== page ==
High Quality Protein

by Lauren on February 10, 2012

TGIF.

I have about one more hour of work to do, and than I’m outta here! My hubby and I are going to take off at 4pm and do some shopping in the next district over called Palermo Soho. I’m pumped. I’m SO sick of the clothes I brought, and because of my lack of income I haven’t bought anything yet. That’s about to change. The style here is casual, but chic and very South American with bright colored earrings & shoes and great leather bags.

Before heading out, in my last post I left you with a question: what are the top 3 highest quality protein sources.

Answer:

1. Eggs (also a superfood!)
2. Fish
3. Beef (eat in moderation)

Without getting too deep into organic chemistry, the reason they are so good for you is that they contain all 8 essential amino acids. There are 22 amino acids that make up protein, and our bodies can produce all of them except for the 8 essentials, so it’s really important that you get them from your diet.

Protein sources that include all 8 mean they are really good quality and you don’t need to consume as much to experience the health benefits. What are some of these health benefits?

Protein…

-Helps produce structures in the body such as, muscle (this is why eating protein after a workout will help re-build your muscles)
-Transports nutrients and hormones throughout our bloodstream
-Is needed for proper digestion (the breakdown of carbs, fats & proteins)
-Provides us with energy that lasts
-Is important for a healthy immune system: protein helps produce immune cells & antibodies
-Acts as a buffer to keep the pH levels in our body normal (when our bodies become too acidic it can lead to unpleasant side effects* such as: weight gain, bladder & kidney issues, hormone concerns, premature aging, osteoporosis, joint pain, low energy, chronic fatigue, slow digestion & elimination. Highly acidic foods include red meat, dairy, processed sugar & carbs, alcohol, and coffee. High alkaline foods include beans, whole grains and most fruits & vegetables).

*These side effects are usually experienced in people who’s diets are very high in the above foods over long periods of time.

The list included a total of 12 top quality protein foods. Here’s the rest of the list:

4. Quinoa (keen-wah)
5. Sunflower Seeds
6. Dairy
7. Oats
8. Rice
9. Peanuts
10. Soy
11. Wheat
12. Corn

These are lower on the list because some of them are missing an essential amino acid or are low in one or two of them. This is why combining these food groups (ex. grains & legumes) will create a complete, high quality protein source.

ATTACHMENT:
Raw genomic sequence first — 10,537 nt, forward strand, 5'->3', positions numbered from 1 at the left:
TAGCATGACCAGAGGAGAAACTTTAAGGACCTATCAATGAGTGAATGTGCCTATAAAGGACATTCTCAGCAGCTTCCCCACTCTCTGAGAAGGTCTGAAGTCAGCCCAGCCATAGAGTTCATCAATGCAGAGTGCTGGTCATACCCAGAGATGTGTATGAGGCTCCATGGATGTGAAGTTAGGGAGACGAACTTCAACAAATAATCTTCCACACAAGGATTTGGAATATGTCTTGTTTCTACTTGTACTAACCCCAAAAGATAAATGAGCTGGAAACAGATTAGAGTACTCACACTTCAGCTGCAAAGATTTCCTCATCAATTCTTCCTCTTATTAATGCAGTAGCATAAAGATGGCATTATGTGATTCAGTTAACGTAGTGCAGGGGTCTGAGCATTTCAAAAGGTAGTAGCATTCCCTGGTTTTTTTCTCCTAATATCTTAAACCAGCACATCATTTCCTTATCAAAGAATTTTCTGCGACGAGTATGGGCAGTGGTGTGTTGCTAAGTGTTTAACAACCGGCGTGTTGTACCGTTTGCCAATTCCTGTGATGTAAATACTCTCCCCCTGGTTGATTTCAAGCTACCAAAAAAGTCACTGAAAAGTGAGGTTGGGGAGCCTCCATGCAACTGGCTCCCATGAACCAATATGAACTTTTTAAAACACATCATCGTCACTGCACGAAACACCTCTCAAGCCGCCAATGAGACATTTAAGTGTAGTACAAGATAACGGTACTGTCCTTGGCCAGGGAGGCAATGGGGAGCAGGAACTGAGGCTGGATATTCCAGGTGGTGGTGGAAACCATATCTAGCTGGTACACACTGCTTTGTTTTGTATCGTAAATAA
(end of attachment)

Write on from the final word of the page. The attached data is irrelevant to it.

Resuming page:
For all of you health geeks out there, here’s a list of the 8 essential amino acids:

1. Isoleucine
2. Leucine
3. Lysine
4. Methionine
5. Phenylalanine
6. Threonine
7. Tryptophan
8. Valine

Ok, my brain hurts. That’s enough thinking for a Friday afternoon. Enjoy your weekend!

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{ 3 comments… read them below or add one }

Nikki Stallaert February 11, 2012 at 8:30 am

Great list!!!!! Nice and simple!!
Thanks for sharing and keeping us healthy.

xoxo
N.

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Carole February 13, 2012 at 1:41 pm

Great info Lauren, thanks for sharing. Would you ever suggest amino acid supplements?

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Lauren February 14, 2012 at 8:59 am

Great question Carole. When it comes to supplements of any kind; I usually don’t recommend them unless you have a deficiency in a specific vitamin or mineral, and require supplementation. When it comes to protein; as long as you’re eating an adequate number of calories from a variety of protein-rich foods (like on my high-quality protein list); I would not suggest amino acid supplements. The required amount of daily protein intake really depends on the person (male or female, weight, activity level, etc), but the average male needs about 56g/day and the average woman about 46g/day. Hope that helps!

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